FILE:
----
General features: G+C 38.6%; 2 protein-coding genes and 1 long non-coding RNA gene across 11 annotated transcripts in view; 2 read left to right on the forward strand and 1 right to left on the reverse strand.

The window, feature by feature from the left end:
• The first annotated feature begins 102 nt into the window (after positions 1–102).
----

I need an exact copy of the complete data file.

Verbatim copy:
General features: G+C 38.6%; 2 protein-coding genes and 1 long non-coding RNA gene across 11 annotated transcripts in view; 2 read left to right on the forward strand and 1 right to left on the reverse strand.

The window, feature by feature from the left end:
• The first annotated feature begins 102 nt into the window (after positions 1–102).